It may take decades for work patterns to fully evolve to the 100-year lifespan. But Britain will probably be a leader; it ranks seventh worldwide in the number of centenarians, ahead of countries such as Greece and Italy, famous for their life-extending Mediterranean diets.

Some of the solutions outlined for younger generations can also work for people closer to retirement, and may already be doing so.

Consider the increase in consulting work, where employees continue to earn less but delay the day they start reducing their retirement funds.

On a more prosaic level, my fellow 50-year-olds have to tackle the vast number of unknowns: how long you’ll live, what contributes to how much money you’ll need, what contributes to how much you’ll need to save.

How long will you live?

When you look at the data, there are a few things to keep in mind. The ONS life expectancy tool calculates that the longer we have lived, the longer we will live.

A 65-year-old man can therefore expect to live to be 85; A 90-year-old man is expected to live to 94. For this reason, my life expectancy of 84 will be higher when I reach my mid-60s.

It’s also worth noting that while increases in life expectancy have been extraordinary in recent decades, improvements may be slowing. Covid had an impact and the growing obesity epidemic will continue to have a greater impact.

It is incredibly difficult for a 25-year-old to calculate how long he will live and how long he will need to fund his retirement.

At what age will you retire?

Warnings about later retirement dates keep coming. Recently, the International Longevity Center has caused concern by suggesting that the state pension age should rise from 66 now to 70 or 71 by 2050.

The reality is less bleak. Under current rules, the state pension age will rise to 67 years between 2026 and 2028 and to 68 years in 2042-44.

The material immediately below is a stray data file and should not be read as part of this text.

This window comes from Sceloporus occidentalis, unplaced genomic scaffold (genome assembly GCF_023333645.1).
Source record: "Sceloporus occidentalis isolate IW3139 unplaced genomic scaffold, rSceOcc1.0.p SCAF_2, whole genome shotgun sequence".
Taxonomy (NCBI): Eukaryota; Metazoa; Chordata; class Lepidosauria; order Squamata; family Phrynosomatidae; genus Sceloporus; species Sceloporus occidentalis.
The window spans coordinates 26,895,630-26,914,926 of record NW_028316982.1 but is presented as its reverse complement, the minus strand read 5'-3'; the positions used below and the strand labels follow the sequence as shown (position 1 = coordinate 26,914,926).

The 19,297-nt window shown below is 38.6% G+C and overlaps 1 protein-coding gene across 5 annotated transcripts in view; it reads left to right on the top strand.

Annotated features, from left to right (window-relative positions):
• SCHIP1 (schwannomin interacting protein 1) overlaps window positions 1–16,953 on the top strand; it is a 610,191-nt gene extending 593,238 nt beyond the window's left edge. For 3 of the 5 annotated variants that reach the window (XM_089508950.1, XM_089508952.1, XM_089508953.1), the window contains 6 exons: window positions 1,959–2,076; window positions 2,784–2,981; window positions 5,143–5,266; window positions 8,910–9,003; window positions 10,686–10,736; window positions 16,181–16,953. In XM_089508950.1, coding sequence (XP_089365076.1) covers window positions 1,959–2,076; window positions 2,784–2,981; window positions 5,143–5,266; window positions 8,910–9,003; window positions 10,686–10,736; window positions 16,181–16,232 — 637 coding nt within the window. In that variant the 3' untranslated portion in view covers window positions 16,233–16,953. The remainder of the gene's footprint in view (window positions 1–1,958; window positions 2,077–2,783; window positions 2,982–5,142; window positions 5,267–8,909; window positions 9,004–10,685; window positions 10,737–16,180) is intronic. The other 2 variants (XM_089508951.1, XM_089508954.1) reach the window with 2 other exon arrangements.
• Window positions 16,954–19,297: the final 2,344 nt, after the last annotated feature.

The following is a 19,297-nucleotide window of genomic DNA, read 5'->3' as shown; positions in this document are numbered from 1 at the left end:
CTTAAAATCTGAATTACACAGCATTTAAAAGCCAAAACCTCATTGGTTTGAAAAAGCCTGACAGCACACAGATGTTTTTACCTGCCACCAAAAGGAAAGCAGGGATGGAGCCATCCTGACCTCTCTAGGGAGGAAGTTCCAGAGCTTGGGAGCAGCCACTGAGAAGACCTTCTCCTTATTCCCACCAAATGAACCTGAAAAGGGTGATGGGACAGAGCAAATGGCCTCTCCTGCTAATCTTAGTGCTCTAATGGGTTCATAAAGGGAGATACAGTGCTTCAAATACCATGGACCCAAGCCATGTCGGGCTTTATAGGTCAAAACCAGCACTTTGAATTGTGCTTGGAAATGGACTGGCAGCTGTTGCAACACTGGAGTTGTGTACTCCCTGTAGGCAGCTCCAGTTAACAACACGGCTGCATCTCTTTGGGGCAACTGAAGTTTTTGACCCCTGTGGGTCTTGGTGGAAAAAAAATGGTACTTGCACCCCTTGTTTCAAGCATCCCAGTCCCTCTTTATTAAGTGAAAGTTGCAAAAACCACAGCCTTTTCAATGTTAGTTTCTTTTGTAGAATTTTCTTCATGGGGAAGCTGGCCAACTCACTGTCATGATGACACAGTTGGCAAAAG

The age at which you gain access to your own pension fund will also increase, from 55 to 57 years in 2028, and will probably follow the state pension age minus 10 years. In theory, this number would rise to 58 by 2034.

To keep the AOW affordable, the government can accelerate the increase in the retirement age. The alternative is to relax the ‘triple lock’ obligation, under which state pensions rise faster than wages and inflation, with a guaranteed minimum increase of 2.5 percent.

This could become more bearable once the gap between labor and retirement incomes is further closed.

I have noticed that people in their 20s and 30s often dismiss the future of the state pension, believing it will be worthless or completely absent when they retire. I wondered the same thing at their age. Today I am more positive.

Providing retirement support is a fundamental principle of the social contract and improvements to it over the past decade reflect this.

The state pension will continue to exist and is already meaningful today. For many, the full state pension of £10,600 a year is all they have; for almost everyone else it makes a substantial contribution to their retirement planning.

The PLSA costs of different types of pension: will you get the pension you want?

The PLSA costs of different types of pension: will you get the pension you want?

How much do you need for a decent pension?